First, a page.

In 1987, the NSF awarded researchers from the Ecosystems Center a grant to make Toolik Lake a Long Term Ecological Research (LTER) site focused on arctic tundra ecosystems. John Hobbie, Brian Fry, Anne Giblin, Knute Nadelhoffer, Bruce Peterson, Ed Rastetter, and Gus Shaver were all involved in the first LTER project at Toolik Lake. The researchers decided that the Arctic LTER should aim to link studies of terrestrial and aquatic ecosystems using new experimental techniques such as stable isotope tracer studies. One of the first projects was to collect baseline data, such as nutrient concentrations, pH levels, insect populations, plant species, and weather data. By 1998 researchers made over 1,000 datasets from the Arctic LTER available online.
Researchers decided by 1998 to focus new studies at the Arctic LTER on understanding the effects of global change on arctic ecosystems, and to predict long-term environmental change. Records showed that in the 30 years up to 1998, the temperature of the region had risen by 0.5 degrees Celsius per decade. Researchers wanted to know the impact of predicted temperature change on the region. In one of the long-term experiments at the Toolik Lake site, which started in 1981, researchers studied the impact of increased the temperature and nutrient level of several small plots of land. They used greenhouses to increase the temperature and fertilizer to increase the nutrient levels. Researchers then measured how these experimental variables changed plant and microbial growth and feedbacks, which could help predict how ecosystems might respond to a warmer climate. In recent years, the Arctic LTER has focused on the direct and indirect impacts of climate change on the north Alaskan ecosystem.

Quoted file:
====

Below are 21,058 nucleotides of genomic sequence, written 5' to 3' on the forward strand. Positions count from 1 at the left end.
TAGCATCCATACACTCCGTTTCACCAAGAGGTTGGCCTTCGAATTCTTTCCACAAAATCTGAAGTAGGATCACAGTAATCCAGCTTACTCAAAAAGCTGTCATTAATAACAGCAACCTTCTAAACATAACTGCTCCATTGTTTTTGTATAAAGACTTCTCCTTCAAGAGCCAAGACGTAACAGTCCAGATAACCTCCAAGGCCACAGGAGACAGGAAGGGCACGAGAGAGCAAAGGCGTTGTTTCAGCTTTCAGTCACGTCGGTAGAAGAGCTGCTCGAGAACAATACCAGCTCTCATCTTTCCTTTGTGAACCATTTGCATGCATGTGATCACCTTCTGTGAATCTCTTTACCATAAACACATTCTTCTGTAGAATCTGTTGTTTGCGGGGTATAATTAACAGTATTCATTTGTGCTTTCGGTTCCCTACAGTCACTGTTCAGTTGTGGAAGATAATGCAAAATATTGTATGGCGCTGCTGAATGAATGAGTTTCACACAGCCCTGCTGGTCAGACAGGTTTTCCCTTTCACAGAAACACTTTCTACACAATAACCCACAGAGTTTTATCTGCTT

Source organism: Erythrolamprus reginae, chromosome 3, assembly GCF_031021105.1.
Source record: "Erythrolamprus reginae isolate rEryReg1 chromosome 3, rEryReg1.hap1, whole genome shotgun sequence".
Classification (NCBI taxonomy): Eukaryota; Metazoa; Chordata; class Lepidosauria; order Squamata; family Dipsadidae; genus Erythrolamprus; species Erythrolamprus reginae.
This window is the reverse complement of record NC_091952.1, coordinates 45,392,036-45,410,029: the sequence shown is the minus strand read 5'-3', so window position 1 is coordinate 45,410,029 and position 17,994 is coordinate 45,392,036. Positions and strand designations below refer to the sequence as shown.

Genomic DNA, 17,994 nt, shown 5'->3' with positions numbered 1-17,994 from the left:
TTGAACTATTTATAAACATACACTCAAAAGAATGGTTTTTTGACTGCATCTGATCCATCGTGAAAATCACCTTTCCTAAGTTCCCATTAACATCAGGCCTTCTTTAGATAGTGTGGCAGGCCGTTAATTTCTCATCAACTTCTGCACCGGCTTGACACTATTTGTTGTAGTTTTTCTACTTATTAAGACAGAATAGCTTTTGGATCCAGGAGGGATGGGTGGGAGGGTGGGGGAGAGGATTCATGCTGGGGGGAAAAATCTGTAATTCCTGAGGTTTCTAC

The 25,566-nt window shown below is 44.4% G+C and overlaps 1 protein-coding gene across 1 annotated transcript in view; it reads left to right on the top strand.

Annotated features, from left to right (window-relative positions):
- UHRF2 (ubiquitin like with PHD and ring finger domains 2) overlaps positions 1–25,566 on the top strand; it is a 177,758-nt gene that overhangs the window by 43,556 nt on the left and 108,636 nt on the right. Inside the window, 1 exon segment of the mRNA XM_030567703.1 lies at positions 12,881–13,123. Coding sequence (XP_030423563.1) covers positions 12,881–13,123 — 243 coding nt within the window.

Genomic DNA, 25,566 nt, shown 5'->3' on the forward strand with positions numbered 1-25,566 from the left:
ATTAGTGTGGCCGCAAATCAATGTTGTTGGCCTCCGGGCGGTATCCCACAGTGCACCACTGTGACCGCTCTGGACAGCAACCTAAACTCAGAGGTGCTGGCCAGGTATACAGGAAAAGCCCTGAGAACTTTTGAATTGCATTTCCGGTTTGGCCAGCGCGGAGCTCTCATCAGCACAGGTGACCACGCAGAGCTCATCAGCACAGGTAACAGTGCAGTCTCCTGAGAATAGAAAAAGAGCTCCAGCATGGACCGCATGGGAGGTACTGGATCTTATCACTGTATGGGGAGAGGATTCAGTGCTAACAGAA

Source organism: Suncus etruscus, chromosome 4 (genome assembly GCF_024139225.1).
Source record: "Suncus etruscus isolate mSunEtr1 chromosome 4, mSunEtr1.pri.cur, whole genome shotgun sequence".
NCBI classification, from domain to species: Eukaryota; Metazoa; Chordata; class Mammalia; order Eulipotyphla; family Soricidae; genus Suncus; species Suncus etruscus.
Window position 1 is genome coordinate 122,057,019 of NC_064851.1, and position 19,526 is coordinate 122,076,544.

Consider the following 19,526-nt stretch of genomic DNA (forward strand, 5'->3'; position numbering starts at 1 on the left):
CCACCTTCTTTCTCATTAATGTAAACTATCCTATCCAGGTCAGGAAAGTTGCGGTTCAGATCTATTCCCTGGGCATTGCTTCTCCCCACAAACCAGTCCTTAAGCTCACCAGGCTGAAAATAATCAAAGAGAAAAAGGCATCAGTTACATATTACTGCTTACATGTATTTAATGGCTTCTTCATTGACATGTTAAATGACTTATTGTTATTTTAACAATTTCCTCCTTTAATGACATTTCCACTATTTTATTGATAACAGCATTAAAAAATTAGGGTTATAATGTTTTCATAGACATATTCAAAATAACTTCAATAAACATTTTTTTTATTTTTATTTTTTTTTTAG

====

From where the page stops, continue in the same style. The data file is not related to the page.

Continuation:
Stable Isotope Research
- Peterson et al. 1985
- Peterson and Frye, 1987
Computers and the Internet
- LTER Report: Internet and LTERs 1990
- LTER Report: Tech development LTERs 1991
- NSF Report http://www.nsfnet-legacy.org/about.php